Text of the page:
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Final Research Project

The article that I chose for this research project is titled, How
Secure Is Your Information System? An Investigation into Actual
Healthcare Worker Password Practices. This article discusses the
importance of privacy, passwords, user behaviors, information
security for healthcare professionals. When it comes to preventing
healthcare data breaches, passwords are often the first line of
defense. Although a strong password will not prevent all attackers
from trying to gain access, it can slow the velocity of attacks and
discourage attackers from seeing attacks through. Rotating
complex passwords, when combined with effective access
controls, such as two-factor authentication and real-time
monitoring of privileged account activity, can help to prevent
patient information from falling into the wrong hands.
In this article the researchers presented the results of a study of
actual healthcare workers' password practices. They were
researching if the majority of these workers passwords and if
they had significant security problems. Because of the importance
of maintaining password security and protection, employees must
use both length and strength in their creation of good passwords.
Examples include use of a combination of numbers, alpha
characters, not using common words, names, and special
symbols. Weak passwords do not include these previously
mentioned sets and are composed of commonly used words or
phrases, which can be easily cracked. The hypothesis statement
for this article would be, healthcare employees are not using the
best practice methods for password protection and security.
This study used data that was collected from passwords that were
currently in use at a healthcare department. At this health
department the employees are required to enter their user ID and
password on a PC which then gets processed by the health

departments system. If it finds a match, the employee will be

given access to the computer system, but if there is no match,
the employee will not be allowed access and will have to contact
the technology officer after three unsuccessful login attempts.
This health department did not enforce nor have any password
rules, methods, or guidelines for its employees to follow. As a
result, the hypothesis statement seems like it would be proven as
a fact without the study being completed.
With this study and article, I feel like there was a mixture of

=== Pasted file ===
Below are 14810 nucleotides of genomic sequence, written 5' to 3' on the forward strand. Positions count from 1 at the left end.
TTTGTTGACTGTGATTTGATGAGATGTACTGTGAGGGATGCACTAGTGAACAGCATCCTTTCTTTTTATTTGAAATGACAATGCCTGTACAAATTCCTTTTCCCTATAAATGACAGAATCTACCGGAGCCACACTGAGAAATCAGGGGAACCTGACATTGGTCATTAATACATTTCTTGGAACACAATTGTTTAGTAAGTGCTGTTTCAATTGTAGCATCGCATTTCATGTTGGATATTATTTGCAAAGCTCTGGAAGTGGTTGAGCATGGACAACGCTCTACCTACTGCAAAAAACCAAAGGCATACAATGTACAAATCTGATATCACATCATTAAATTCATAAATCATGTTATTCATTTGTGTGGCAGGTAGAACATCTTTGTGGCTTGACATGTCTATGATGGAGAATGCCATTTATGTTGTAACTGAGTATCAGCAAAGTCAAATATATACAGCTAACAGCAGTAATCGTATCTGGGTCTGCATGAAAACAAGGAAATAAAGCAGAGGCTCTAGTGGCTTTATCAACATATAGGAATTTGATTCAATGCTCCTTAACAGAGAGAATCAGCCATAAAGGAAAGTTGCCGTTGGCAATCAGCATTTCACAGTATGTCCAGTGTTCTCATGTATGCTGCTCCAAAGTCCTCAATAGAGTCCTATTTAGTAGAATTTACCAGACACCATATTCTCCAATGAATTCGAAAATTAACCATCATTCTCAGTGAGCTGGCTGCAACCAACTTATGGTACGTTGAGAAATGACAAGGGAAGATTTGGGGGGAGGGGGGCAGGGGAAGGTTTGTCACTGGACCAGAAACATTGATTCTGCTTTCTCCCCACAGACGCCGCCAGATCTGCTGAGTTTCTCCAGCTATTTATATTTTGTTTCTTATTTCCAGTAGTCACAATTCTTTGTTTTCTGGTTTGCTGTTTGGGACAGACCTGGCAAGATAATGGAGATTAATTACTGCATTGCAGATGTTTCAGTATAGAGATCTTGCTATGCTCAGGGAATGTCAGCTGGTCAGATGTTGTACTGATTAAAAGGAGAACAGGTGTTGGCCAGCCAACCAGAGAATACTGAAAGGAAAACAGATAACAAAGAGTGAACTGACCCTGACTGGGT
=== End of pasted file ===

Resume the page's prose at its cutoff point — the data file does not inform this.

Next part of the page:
descriptive statistics and inferential statistics. I say this because
in this article, the researchers ran a study on the employees at a
particular department in a healthcare facility. The statistics used
were measured on if employees used the best password security
methods (use of a combination of numbers, alpha characters, and
special symbols). The study ran different kinds of studies that
involved the percentage of employees that used both letters and
numbers, the percentage that used numbers at either the
beginning or end of the word, percentage of users whose
password had letters and numbers commingled, passwords of at
least six characters long, and lastly, the percentage of users
whose passwords contained eight or more characters. I say that
this study used both descriptive and inferential because the study
used descriptive stats to summarize the data of this department
at this healthcare facility. But, I also lean towards inferential
because this study also shows how it may be in an overall
population of healthcare department employees in facilities that
do not enforce nor have any guidelines on how employees are
supposed to protect their user IDs and passwords.

Descriptive statistics used to show how well passwords are protected in this
healthcare department.

The population that was studied for this was about active current
90 employees who worked in a healthcare department whose
passwords were used without their knowledge in a facility. To
summarize this study, the researchers were able to highlight the
potential issues and conflicts that could arise in regards to
passwords and computer data security. This study showed that a
password policy is necessary to provide a more secure system.
The researchers concluded that it would be best for all healthcare
agencies and institute a password policy that would have the
following guidelines, how passwords should be constructed,
how user-level and system-level passwords are managed
and changed ,and how the agency will track employees'
This study can impact the field of health information by further
proving the importance of data protection and security methods
being in place to prevent breaches and to protect patient privacy.
These are both major components of HIPAA. This study can show
health information departments around the globe how not having
strong password rules can affect a facility.

Joseph A Cazier, PhD and B. Dawn Medlin, PhD

Cazier, Joseph A PhD and Medlin, B. Dawn PhD Perspect Health Inf
Manag. 2006; 3: 8.